pandeiro and left hand

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Postby erez » Sun Oct 28, 2007 2:58 pm

I'm new to pandeiro and my left hand starting to hurt after less then a minute of "playing". I can't play more then two minutes. is it common to begginers?, is my pandeiro too heavy, although it looks a good pandeiro. what do I do wrong???
thanks for any answer including none.
Erez
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Postby OLSONGO » Mon Oct 29, 2007 3:37 am

Erez,
Welcome to the world of the pandeiro, yes its common for your hand to hurt at first, but as you practice it will go away, its just nature wanting to know how dedicated you are :laugh:
I started with a 12" inch pandeiro, that baby was heavy :p
But as time went on I picked up a 10" and 8" inches and they felt like a feather.
So pay your dues, and later they will reward you.
Now go try to support a berimbau and control it on your pinky, just kidding :D Develop the pandeiro til you can relax and breathe comfortably.

Paz Olsongo
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Postby erez » Mon Oct 29, 2007 6:52 am

Thanks Olsongo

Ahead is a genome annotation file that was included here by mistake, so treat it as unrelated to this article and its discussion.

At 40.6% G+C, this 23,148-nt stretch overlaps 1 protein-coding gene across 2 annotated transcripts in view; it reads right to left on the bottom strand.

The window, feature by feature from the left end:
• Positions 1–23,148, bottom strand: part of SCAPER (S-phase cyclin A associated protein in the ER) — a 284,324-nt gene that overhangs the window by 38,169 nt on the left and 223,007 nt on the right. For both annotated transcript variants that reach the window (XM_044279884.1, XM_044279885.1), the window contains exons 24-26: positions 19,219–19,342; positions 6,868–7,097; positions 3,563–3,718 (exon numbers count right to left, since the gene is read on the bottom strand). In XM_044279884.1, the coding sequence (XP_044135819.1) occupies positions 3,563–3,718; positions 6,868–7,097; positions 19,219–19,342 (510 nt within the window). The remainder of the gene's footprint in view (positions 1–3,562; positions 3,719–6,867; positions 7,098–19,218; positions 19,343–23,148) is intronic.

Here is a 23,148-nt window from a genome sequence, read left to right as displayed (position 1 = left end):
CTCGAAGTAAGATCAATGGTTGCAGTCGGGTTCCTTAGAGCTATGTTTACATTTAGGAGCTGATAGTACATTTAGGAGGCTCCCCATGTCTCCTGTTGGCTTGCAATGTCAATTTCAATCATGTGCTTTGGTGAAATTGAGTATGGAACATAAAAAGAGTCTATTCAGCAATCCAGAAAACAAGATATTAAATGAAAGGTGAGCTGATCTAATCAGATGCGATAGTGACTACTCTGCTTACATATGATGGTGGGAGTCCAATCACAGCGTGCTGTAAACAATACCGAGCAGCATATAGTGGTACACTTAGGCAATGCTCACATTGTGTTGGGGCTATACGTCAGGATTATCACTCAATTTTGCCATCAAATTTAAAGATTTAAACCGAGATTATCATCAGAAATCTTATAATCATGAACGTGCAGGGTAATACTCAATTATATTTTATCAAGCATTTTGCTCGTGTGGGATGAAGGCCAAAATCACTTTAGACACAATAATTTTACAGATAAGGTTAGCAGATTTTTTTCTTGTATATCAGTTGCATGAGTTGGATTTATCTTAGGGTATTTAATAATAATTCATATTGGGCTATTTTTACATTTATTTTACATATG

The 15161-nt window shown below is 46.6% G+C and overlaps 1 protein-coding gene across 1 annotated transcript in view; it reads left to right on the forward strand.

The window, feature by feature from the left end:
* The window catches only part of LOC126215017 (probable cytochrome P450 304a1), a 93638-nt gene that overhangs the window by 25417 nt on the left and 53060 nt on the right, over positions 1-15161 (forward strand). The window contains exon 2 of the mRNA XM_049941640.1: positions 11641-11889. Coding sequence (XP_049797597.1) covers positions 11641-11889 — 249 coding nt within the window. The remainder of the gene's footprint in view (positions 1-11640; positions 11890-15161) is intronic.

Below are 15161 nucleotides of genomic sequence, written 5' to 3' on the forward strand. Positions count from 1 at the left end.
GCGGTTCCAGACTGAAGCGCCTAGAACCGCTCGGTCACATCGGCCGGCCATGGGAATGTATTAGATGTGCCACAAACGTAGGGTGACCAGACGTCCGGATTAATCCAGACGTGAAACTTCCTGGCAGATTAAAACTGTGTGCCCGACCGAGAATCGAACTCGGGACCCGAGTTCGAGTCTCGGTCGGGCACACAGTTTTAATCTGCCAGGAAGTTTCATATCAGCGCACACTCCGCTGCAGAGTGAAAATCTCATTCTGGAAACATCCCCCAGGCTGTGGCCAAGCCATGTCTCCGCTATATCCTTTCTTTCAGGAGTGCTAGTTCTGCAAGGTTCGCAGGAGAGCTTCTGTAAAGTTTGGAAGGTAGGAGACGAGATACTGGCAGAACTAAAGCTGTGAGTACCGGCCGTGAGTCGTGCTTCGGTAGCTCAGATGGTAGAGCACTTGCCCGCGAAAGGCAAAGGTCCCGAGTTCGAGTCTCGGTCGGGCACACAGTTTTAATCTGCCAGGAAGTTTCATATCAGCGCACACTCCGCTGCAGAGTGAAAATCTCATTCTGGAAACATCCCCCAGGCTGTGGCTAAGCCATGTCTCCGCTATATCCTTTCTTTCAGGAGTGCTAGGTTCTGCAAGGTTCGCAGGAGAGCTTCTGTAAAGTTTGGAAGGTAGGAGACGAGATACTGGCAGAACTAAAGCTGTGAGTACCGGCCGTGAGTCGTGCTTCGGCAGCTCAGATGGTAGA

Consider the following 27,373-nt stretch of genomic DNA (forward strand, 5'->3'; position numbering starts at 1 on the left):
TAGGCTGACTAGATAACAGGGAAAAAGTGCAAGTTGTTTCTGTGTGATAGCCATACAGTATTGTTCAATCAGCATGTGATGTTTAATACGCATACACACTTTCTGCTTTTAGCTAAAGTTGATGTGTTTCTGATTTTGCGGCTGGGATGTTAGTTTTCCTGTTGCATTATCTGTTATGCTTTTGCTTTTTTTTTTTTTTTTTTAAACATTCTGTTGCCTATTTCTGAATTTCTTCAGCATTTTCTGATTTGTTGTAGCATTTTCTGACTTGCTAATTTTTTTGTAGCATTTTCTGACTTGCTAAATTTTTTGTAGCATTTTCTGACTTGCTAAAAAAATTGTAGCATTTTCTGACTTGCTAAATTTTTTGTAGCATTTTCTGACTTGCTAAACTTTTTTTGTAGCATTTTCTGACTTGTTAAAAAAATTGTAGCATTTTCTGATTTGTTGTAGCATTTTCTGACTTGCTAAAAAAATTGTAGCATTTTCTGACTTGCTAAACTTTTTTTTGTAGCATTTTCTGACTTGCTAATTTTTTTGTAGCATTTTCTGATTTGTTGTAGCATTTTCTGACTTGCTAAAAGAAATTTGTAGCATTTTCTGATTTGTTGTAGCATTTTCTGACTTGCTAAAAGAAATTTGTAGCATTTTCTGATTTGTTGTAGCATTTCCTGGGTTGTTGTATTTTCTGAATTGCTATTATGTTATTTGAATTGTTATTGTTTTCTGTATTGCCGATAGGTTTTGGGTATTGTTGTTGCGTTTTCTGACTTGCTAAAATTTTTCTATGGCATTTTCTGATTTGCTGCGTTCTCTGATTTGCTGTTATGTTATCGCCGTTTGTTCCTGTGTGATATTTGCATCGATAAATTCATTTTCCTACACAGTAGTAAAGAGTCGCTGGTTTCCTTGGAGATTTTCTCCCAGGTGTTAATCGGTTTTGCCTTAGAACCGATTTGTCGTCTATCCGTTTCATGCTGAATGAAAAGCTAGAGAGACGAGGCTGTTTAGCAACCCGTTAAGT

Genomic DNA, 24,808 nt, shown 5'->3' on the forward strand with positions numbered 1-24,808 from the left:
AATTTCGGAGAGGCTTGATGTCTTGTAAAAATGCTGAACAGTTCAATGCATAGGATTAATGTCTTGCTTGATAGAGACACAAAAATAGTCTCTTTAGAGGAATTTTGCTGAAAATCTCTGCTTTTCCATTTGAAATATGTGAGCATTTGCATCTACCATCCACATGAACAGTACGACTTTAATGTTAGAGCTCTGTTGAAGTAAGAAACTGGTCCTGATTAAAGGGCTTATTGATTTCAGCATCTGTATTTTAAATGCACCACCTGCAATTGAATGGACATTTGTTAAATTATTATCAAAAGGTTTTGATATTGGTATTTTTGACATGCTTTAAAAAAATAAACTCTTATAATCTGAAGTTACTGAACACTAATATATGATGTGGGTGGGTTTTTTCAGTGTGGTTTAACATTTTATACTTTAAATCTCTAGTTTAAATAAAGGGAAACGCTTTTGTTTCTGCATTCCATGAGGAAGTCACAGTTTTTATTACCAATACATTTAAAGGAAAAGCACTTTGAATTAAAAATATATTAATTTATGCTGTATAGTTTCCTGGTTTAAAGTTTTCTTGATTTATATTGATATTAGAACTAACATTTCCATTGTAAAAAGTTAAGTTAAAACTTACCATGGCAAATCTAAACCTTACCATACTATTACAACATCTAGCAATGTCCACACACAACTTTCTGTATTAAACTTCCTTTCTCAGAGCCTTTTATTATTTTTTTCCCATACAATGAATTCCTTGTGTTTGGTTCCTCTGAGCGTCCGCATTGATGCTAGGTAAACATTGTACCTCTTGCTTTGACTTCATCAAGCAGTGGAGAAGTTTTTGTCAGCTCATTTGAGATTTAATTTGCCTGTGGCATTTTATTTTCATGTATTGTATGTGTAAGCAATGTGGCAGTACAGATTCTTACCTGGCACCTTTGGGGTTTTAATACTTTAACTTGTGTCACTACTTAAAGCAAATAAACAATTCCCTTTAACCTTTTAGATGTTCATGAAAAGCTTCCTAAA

I liked the phrase: "its just nature wanting to know how dedicated you are".
I'll try not dissapoint nature and me
thanks,
Erez
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Re: pandeiro and left hand

Postby ok2go » Wed Apr 09, 2008 3:40 am

Most pandeiro are made a bit too heavy for beginners. I've seen pandeiro with a small piece of wood that acts as a handle that can help holding a little. Also, after playing a heavier pandeiro, a lighter one will seem effortless. Keep practicing :)
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Re: pandeiro and left hand

Postby Thomas Altmann » Wed Apr 09, 2008 8:59 am

... continuing my post to Anita in the News section:

I find that each of those "one-handed" instruments is a killer - if you don't practice it as if it was the only instrument you ever want to play: Pandeiro, Tamborim, Cuica, Berimbao, as well as the Afro-Cuban Güiro, and especially the Dominican Güira. Most things you play on the Güira are Merengues, and they are FAST. I play Güira for one tune, and you can bring me to the hospital.

I don't believe that our body is testing our dedication. What I believe is that, if you don't find a way to RELAX from the first stroke on, you are going to injure yourself. Technique required!

I was taught by a "Pandeiro de Oro" player to really drop the left hand and then lift the forearm with your biceps to bring the instrument in playing position. The weight of the pandeiro is relatively irrelevant, if you do this. What cramps ME up is the tone control with the left middle finger. Sometimes I let my left thumb take over from the top of the drum head. If the band is playing loud enough, you wouldn't hear the difference anyway, and I omit the tone control entirely. You could never do that in a Choro band, of course. (And quite a few Choros are pretty fast, too!)